I first met Paul Landry in 1982 when we worked at Outward Bound. Over the next eight years we logged a few paddling miles, ran dog teams in Northern Ontario and Baffin Island and occasionally downed assorted Canadian beers with one another, although Paul was partial to scotch. When we left Outward Bound Paul moved to Iqaluit, the capital of Baffin Island, but before settling there managed to get in a dog sledding expedition circumnavigating the entire island. That was no small feat given it’s the fifth largest island in the world. He hasn’t stopped since, recording three expeditions to the South Pole, four expeditions to the North Pole and three expeditions traversing the Greenland Ice Cap.
If that wasn’t enough, Sunday it was reported that Paul just became the first Canadian to reach the geographic center of Antarctica, known as the Point Of Inaccessibility (POI). The 47-day journey, led by Paul, was the first time anyone had reached the POI without mechanical assistance. Only two other expeditions have ever reached the southernmost continent’s center. Both were Russian expeditions; one in 1958 and the other in 1967.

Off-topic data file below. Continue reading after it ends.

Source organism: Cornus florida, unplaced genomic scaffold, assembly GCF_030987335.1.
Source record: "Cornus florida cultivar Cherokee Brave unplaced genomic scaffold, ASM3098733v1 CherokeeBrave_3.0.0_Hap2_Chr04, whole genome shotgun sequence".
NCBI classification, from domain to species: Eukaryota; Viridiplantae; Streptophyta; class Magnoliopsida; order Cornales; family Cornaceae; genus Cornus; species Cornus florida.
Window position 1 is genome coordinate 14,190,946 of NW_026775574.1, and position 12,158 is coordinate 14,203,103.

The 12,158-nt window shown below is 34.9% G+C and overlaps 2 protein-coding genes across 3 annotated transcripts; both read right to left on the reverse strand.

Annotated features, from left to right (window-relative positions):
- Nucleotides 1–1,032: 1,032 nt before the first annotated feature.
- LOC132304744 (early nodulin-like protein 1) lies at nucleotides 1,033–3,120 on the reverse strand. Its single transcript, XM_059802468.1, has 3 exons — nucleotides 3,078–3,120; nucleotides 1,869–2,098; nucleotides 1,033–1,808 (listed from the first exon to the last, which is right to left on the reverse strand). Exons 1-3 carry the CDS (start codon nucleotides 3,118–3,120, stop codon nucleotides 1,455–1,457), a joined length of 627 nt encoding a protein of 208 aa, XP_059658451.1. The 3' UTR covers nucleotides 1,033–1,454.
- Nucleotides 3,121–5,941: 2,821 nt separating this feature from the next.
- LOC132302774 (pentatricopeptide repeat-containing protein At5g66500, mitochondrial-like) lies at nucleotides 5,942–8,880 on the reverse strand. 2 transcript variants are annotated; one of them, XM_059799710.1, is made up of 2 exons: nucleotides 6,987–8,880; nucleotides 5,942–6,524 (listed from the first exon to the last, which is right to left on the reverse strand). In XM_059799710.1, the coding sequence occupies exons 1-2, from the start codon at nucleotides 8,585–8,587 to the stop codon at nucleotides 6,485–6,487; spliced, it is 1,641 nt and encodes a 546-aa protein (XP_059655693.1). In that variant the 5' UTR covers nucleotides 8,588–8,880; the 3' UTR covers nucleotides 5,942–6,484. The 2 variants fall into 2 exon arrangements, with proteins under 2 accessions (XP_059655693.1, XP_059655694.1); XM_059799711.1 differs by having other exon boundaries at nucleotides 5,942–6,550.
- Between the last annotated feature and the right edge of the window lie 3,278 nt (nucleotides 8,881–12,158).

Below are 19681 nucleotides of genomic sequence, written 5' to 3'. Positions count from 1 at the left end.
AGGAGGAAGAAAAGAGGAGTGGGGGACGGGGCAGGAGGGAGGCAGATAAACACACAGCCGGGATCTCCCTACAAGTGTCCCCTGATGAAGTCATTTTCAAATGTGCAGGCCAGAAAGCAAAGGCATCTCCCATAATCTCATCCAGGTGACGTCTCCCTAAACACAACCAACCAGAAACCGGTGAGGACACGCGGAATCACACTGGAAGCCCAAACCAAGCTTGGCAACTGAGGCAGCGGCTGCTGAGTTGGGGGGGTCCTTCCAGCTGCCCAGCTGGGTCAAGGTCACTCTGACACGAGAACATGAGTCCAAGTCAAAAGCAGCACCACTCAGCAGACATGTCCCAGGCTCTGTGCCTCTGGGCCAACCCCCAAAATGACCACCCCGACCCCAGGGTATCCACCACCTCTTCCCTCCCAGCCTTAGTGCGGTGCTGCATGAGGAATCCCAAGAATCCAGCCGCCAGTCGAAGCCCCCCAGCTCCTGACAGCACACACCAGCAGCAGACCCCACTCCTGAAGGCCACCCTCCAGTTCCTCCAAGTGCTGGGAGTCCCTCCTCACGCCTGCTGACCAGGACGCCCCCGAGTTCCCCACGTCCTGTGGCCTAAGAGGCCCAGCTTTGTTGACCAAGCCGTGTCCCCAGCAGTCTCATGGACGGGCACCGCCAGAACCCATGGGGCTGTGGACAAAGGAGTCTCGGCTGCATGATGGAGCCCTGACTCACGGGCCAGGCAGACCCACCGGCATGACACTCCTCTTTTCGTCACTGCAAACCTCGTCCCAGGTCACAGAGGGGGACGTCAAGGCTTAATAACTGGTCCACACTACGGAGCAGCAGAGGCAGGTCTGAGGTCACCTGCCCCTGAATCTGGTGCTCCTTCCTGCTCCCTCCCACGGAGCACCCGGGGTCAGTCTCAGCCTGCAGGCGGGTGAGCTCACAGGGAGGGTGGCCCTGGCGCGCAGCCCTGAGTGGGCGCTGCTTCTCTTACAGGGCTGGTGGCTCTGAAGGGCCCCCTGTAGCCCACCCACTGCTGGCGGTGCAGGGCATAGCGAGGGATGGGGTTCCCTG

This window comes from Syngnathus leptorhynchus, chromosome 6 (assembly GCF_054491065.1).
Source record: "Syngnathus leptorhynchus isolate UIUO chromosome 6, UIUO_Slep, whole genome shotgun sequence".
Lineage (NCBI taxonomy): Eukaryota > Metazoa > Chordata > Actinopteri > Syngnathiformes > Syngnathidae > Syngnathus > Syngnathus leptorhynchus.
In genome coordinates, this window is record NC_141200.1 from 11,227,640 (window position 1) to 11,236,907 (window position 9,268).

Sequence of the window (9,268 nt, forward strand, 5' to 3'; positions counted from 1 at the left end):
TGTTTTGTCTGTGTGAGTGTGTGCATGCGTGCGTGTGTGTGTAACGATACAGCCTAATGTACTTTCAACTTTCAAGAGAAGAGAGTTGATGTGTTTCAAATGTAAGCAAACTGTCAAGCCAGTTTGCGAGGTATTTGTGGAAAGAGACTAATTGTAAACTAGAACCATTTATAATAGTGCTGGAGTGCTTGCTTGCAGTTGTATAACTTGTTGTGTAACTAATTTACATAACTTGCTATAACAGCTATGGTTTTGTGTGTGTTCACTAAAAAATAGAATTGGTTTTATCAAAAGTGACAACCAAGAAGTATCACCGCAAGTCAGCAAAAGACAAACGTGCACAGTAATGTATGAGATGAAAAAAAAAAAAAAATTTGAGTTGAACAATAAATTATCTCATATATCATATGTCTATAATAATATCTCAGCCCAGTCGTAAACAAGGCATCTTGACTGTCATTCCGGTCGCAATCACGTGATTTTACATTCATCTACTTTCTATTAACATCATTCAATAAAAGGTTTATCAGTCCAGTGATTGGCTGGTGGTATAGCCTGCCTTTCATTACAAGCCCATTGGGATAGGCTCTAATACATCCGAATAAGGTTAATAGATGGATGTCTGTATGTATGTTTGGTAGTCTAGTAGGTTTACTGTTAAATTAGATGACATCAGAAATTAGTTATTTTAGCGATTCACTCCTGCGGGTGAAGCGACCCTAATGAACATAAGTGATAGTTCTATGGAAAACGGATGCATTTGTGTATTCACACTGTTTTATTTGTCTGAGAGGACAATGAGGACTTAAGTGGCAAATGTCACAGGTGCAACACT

Paul and his three compatriots skied and kite-skied nearly 1400 miles from their starting point in Novo, on Antarctica’s coast, to reach the POI. Their last day involved a 24-hour push, covering over 100 miles.
While standing at the POI Paul said, “For me, it’s a bit of a hidden paradise. I’m passionate about kiting and I’m passionate about polar travel and when you put the two together, it all kinds of blends into the ideal expedition.” Typical Paul, humble to a fault. By the way, yesterday at 17.00 the temperature at the POI was a mind-numbing minus 40 degrees C and the wind chill was minus 63 degrees C.